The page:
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‘No Limits’ | Pros and Cons of Nuclear Energy

23.11.2022 - 08:27 update 14.12.2022 - 14:04
Editors: wcyg
Tags: no limits

Nuclear energy is vital in today’s world – it is an excellent alternative to fossil fuels, which are damaging to the Earth’s climate and environment. It can also be quite dangerous, and improper use of a radioactive energy source can have grave consequences.


Marek Matussek, PhD, from the Institute of Chemistry of the University of Silesia – marek.matussek@us.edu.pl

| dr Agnieszka Sikora |

Contrary to traditional sources, where energy is obtained from the combustion reactions of coal or gas — nuclear energy is obtained from processes related to radioactivity, i.e. the ability of certain atomic nuclei to undergo radioactive decay. Nuclear power plays an extremely important role in the modern world. Some see it as an opportunity for decarbonisation and increased energy security, while sceptics see numerous risks associated with the use of a radioactive energy source.

Most elements found in nature are mixtures of isotopes, which can be either stable or unstable. This means that they can spontaneously undergo the so-called radioactive transformation caused by their interaction either with each other or with elementary particles. Radioactive isotopes are characterised by their half-life, which is a measurement of the decrease in the radioactivity of a sample to half of its initial value. Nuclear fission is a special type of radioactivity, during which a radioactive nucleus splits into two fragments of similar mass. This reaction releases elementary particles, neutrons, capable of inducing further fissions, and a significant amount of energy in the form of high-energy gamma quanta. This phenomenon is known as a chain reaction.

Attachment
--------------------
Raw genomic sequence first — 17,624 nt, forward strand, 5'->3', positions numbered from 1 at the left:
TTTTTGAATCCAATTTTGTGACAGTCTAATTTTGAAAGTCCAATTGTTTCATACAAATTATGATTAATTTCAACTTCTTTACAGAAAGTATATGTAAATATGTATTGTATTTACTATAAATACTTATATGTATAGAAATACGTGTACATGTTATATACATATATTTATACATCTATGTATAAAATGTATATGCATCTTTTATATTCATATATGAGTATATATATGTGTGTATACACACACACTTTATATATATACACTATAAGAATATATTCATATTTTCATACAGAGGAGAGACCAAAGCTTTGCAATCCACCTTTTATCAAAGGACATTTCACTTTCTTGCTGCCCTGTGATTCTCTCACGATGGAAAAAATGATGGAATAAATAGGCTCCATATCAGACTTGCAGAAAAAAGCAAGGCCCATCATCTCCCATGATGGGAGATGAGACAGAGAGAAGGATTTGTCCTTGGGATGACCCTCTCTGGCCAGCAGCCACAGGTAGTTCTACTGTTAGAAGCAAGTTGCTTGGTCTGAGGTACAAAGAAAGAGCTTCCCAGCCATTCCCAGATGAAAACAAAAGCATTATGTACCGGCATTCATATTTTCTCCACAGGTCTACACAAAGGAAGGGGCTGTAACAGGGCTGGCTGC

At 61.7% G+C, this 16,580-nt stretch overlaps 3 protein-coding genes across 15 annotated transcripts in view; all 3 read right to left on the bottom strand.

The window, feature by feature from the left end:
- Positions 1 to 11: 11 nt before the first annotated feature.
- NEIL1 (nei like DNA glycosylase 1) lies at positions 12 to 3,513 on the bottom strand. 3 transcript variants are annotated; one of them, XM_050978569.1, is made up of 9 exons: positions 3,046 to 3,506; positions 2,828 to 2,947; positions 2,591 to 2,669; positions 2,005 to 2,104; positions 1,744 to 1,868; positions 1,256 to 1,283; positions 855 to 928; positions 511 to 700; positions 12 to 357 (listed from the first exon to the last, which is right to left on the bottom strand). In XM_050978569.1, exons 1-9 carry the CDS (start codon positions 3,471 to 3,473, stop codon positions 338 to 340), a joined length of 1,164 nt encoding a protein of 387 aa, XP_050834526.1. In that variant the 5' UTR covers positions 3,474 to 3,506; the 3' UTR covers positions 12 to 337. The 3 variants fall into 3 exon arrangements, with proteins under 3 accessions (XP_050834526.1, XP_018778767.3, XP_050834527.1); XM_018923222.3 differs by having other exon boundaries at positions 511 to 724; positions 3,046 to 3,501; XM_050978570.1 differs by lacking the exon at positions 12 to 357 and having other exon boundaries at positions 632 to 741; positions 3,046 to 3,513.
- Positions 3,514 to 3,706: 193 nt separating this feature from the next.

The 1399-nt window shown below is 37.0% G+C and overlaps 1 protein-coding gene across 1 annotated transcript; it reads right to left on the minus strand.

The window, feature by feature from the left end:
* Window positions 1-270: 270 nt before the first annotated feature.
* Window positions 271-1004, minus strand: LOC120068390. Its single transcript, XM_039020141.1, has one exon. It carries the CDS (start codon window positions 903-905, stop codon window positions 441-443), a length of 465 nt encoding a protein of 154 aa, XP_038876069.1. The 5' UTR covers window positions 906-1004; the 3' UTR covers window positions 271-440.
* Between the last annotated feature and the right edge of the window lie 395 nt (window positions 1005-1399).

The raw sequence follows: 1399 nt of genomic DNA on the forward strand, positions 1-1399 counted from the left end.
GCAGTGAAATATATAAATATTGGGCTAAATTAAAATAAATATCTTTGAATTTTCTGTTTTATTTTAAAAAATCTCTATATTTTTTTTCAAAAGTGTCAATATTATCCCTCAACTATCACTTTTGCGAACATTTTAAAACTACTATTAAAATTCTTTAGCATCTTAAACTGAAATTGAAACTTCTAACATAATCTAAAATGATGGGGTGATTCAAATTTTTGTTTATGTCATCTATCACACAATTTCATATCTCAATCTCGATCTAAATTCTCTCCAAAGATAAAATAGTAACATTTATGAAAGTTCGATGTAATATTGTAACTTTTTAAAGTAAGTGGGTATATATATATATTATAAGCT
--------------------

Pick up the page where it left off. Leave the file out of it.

Sarkofag osłaniający pozostałości zniszczonego reaktora w czarnobylskiej elektrowni jądrowej

Sarcophagus containing the remains of the destroyed reactor at the Chernobyl Nuclear Power Plant | Photo: Dariusz Rott

Forced fission, which involves striking an atom of a radioactive element with a beam of neutrons of sufficient energy, is of the greatest practical importance for nuclear power. The most common fission material used in nuclear reactors is uranium, or to be more precise, an enriched form of uranium, i.e. one containing an increased amount of the isotope U-235.